The Department of Defense (DoD) is the largest consumer of energy in the federal government. In turn, the U.S. Air Force is the largest consumer of energy in the DoD, with a total annual energy expenditure of around $10 billion. Approximately 84 percent of Air Force energy use involves liquid fuel consumed in aviation whereas approximately 12 percent is energy (primarily electricity) used in facilities on the ground. This workshop was concerned primarily with opportunities to reduce energy consumption within Air Force facilities that employ energy intensive industrial processes—for example, assembly /disassembly, painting, metal working, and operation of radar facilities—such as those that occur in the maintenance depots and testing facilities. Air Force efforts to reduce energy consumption are driven largely by external goals and mandates derived from Congressional legislation and executive orders. To date, these goals and mandates have targeted the energy used at the building or facility level rather than in specific industrial processes. (internal footnotes omitted).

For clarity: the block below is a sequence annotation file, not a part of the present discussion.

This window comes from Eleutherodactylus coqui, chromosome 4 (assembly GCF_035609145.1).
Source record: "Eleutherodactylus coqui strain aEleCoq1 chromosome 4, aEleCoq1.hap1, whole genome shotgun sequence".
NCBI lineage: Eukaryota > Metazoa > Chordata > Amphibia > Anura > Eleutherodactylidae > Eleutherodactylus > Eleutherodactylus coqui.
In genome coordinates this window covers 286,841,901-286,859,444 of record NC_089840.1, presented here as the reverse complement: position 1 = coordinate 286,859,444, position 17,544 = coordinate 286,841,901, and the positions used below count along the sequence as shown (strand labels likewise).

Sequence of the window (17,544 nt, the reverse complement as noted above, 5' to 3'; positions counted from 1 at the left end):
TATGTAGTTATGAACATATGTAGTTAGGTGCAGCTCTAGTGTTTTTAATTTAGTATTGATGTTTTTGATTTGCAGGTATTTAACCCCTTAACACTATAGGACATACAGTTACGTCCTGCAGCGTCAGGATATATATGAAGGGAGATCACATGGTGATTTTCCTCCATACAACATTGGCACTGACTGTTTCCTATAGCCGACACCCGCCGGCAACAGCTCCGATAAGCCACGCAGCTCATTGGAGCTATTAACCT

Tuesday, February 12, 2013
National Academies Report Released: Energy Reduction at U.S. Air Force Facilities Using Industrial Processes: A Workshop Summary
Recently, the National Academies Press (NAP) released a report authored by Gregory Eyring, Rapporteur; and produced by the Committee on Energy Reduction at U.S. Air Force Facilities Using Industrial Processes: A Workshop; Air Force Studies Board; Division on Engineering and Physical Sciences; and the National Research Council titled, Energy Reduction at U.S. Air Force Facilities Using Industrial Processes: A Workshop Summary (2013). The 76-page report (available free with a one-time registration) discusses how,